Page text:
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GETPASS(3) Library Functions Manual GETPASS(3)


getpassget a password


#include <pwd.h>
#include <unistd.h>
char *
getpass(const char *prompt);


This function is obsolete. Consider using readpassphrase(3).
The getpass() function displays a prompt to, and reads in a password from, /dev/tty. If this file is not accessible, getpass() displays the prompt on the standard error output and reads from the standard input.
The password may be up to _PASSWORD_LEN (currently 128, as defined in the <pwd.h> include file) characters in length. Any additional characters and the terminating newline character are discarded.
getpass() turns off character echoing while reading the password.
The calling process should zero the password with explicit_bzero(3) as soon as possible to avoid leaving the cleartext password visible in the process's address space.


Upon successful completion, getpass() returns a pointer to a NUL-terminated string of at most _PASSWORD_LEN characters. If an error is encountered, the terminal state is restored and a null pointer is returned.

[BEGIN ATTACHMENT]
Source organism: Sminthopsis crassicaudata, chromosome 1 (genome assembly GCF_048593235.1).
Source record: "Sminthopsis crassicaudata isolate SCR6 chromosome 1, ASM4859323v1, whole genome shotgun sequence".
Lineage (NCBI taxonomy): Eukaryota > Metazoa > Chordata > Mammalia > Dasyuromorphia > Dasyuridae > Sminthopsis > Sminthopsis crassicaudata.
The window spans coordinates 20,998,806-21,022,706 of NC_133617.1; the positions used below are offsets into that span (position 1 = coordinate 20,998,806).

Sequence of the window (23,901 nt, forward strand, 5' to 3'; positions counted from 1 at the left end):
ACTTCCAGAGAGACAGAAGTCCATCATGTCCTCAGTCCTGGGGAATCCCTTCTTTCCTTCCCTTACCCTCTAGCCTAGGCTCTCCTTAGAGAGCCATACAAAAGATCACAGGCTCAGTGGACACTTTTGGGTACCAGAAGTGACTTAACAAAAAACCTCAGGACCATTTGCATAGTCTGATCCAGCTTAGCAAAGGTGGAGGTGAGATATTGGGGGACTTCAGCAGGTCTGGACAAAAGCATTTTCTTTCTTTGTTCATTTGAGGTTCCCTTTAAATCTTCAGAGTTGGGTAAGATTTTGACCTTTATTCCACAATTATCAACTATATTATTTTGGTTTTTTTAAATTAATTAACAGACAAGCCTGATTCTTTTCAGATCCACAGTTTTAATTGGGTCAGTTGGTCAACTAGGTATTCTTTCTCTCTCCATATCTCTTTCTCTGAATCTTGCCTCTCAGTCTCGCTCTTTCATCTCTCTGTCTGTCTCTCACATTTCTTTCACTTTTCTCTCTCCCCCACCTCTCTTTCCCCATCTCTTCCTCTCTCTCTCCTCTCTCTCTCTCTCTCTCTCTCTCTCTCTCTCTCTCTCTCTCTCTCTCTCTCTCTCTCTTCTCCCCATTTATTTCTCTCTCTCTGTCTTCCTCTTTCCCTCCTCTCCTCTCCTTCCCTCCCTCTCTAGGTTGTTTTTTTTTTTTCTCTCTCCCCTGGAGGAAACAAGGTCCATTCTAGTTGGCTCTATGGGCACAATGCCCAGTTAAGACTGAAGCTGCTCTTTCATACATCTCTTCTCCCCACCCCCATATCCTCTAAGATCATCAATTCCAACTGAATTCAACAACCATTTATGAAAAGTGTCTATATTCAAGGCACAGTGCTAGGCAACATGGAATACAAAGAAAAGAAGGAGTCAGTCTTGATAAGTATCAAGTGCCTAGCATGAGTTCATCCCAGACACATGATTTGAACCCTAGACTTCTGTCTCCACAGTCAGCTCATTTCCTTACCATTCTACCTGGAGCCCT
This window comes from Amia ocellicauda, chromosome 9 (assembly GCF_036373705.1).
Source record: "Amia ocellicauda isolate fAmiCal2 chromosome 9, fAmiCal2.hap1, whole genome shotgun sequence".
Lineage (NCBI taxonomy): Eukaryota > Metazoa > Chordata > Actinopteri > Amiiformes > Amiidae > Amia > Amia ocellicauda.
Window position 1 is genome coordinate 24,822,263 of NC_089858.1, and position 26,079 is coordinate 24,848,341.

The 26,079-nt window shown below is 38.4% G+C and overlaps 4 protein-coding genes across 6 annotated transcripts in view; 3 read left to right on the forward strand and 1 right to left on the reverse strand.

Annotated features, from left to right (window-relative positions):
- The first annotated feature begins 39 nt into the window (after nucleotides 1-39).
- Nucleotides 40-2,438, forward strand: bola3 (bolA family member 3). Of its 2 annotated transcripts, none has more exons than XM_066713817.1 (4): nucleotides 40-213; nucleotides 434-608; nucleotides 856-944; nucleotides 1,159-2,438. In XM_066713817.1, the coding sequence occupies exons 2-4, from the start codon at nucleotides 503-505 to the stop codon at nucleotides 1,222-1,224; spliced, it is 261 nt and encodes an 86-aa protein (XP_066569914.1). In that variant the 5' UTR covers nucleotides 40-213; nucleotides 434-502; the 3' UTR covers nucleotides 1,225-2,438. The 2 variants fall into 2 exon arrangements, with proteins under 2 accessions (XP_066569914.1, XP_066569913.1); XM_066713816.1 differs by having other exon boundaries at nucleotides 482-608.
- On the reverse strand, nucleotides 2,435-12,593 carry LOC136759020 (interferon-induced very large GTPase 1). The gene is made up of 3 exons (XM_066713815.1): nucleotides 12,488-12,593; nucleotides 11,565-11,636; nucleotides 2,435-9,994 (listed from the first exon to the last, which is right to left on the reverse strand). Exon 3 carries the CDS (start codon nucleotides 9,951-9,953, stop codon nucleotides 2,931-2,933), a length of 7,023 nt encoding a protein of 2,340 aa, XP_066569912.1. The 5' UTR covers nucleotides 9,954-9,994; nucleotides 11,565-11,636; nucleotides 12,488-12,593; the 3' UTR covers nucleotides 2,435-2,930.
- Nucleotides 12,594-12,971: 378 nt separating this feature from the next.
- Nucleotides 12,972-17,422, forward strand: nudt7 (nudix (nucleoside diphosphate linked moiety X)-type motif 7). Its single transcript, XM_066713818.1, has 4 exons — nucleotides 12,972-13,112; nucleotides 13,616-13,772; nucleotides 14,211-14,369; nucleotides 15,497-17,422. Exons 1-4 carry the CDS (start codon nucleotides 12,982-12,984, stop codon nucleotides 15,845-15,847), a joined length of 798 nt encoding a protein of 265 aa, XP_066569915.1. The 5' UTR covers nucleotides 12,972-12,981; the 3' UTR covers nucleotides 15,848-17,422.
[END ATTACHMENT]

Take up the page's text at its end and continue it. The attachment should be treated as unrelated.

The getpass() function was interrupted by a signal.
The process is a member of a background process attempting to read from its controlling terminal, the process is ignoring or blocking the SIGTTIN signal or the process group is orphaned.
The process has already reached its limit for open file descriptors.
The system file table is full.


crypt(3), readpassphrase(3)


Historically, BSD versions of getpass() have accepted a password on the standard input if /dev/tty is unavailable. This contradicts X/Open Portability Guide Issue 4, Version 2 (“XPG4.2”) but the OpenBSD implementation is conformant in all other respects. Removed from IEEE Std 1003.1-2001 (“POSIX.1”).


A getpass() function appeared in Version 7 AT&T UNIX.


The getpass() function leaves its result in an internal static object and returns a pointer to that object. Subsequent calls to getpass() will modify the same object.
September 3, 2016 OpenBSD-current